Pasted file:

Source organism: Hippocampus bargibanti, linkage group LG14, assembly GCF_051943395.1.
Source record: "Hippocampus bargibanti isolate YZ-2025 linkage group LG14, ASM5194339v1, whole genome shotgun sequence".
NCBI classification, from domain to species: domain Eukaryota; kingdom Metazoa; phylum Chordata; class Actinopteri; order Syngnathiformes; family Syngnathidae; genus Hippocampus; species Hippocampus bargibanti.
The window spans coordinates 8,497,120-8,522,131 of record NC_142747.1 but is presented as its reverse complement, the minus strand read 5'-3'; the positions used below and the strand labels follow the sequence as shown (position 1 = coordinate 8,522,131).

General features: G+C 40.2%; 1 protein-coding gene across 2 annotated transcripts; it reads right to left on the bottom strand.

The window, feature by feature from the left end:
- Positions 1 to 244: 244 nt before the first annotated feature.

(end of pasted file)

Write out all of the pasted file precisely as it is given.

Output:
Source organism: Hippocampus bargibanti, linkage group LG14, assembly GCF_051943395.1.
Source record: "Hippocampus bargibanti isolate YZ-2025 linkage group LG14, ASM5194339v1, whole genome shotgun sequence".
NCBI classification, from domain to species: domain Eukaryota; kingdom Metazoa; phylum Chordata; class Actinopteri; order Syngnathiformes; family Syngnathidae; genus Hippocampus; species Hippocampus bargibanti.
The window spans coordinates 8,497,120-8,522,131 of record NC_142747.1 but is presented as its reverse complement, the minus strand read 5'-3'; the positions used below and the strand labels follow the sequence as shown (position 1 = coordinate 8,522,131).

General features: G+C 40.2%; 1 protein-coding gene across 2 annotated transcripts; it reads right to left on the bottom strand.

The window, feature by feature from the left end:
- Positions 1 to 244: 244 nt before the first annotated feature.